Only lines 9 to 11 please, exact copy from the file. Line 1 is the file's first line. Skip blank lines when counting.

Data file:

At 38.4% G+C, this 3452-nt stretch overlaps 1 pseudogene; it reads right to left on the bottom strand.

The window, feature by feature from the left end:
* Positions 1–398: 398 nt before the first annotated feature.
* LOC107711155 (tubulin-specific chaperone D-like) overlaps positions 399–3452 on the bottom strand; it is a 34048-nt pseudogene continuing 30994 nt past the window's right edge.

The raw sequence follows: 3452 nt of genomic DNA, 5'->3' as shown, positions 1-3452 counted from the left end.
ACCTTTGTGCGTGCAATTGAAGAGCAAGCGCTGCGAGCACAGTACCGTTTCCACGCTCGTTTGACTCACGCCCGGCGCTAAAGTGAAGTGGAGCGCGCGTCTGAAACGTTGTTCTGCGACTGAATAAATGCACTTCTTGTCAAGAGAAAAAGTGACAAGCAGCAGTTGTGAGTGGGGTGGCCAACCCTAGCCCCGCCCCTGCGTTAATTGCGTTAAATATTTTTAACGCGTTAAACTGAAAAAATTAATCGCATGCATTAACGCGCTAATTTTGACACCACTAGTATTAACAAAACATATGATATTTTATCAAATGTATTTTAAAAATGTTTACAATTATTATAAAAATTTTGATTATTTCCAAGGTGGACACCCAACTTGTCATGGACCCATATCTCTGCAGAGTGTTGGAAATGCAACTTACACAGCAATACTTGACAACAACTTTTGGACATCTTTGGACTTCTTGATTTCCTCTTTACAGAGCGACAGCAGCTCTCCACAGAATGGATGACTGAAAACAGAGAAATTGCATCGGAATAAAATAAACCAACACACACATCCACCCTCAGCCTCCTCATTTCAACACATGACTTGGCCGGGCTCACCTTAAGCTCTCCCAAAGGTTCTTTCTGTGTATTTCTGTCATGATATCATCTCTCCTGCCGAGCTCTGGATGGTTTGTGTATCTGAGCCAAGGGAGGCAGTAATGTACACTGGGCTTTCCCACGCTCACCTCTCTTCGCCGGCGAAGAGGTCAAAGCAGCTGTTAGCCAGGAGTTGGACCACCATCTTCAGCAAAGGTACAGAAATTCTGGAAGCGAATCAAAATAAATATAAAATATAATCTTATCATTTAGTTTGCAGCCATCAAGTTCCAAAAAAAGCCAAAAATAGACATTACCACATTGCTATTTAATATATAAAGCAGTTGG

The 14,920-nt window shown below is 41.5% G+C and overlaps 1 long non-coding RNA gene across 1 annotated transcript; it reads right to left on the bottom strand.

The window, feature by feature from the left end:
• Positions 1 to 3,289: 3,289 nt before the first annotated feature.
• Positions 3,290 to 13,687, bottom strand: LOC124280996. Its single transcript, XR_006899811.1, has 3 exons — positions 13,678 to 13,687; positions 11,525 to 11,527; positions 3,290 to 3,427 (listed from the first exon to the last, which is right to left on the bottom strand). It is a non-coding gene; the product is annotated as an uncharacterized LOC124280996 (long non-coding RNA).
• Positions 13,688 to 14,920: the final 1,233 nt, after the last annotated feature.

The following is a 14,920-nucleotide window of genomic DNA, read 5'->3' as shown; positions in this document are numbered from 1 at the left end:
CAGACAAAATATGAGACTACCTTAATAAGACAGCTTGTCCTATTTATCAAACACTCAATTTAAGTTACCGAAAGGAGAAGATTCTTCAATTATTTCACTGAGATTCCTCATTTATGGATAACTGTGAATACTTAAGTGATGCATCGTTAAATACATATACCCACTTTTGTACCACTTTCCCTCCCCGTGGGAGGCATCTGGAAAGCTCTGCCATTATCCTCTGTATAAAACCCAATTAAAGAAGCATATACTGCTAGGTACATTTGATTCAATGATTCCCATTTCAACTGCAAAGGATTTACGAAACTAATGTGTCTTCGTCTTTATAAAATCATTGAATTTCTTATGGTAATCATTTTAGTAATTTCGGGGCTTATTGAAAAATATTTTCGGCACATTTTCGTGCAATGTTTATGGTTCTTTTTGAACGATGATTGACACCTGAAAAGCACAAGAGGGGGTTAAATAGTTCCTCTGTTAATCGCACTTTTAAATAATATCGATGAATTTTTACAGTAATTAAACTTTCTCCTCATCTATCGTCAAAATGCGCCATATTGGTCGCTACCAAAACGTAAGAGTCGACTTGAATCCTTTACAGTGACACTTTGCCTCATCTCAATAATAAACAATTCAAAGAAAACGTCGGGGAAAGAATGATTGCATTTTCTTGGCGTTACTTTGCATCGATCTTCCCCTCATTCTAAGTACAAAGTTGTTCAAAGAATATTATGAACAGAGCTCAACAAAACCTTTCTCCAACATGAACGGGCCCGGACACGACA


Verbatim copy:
• Positions 1 to 3,289: 3,289 nt before the first annotated feature.
• Positions 3,290 to 13,687, bottom strand: LOC124280996. Its single transcript, XR_006899811.1, has 3 exons — positions 13,678 to 13,687; positions 11,525 to 11,527; positions 3,290 to 3,427 (listed from the first exon to the last, which is right to left on the bottom strand). It is a non-coding gene; the product is annotated as an uncharacterized LOC124280996 (long non-coding RNA).
• Positions 13,688 to 14,920: the final 1,233 nt, after the last annotated feature.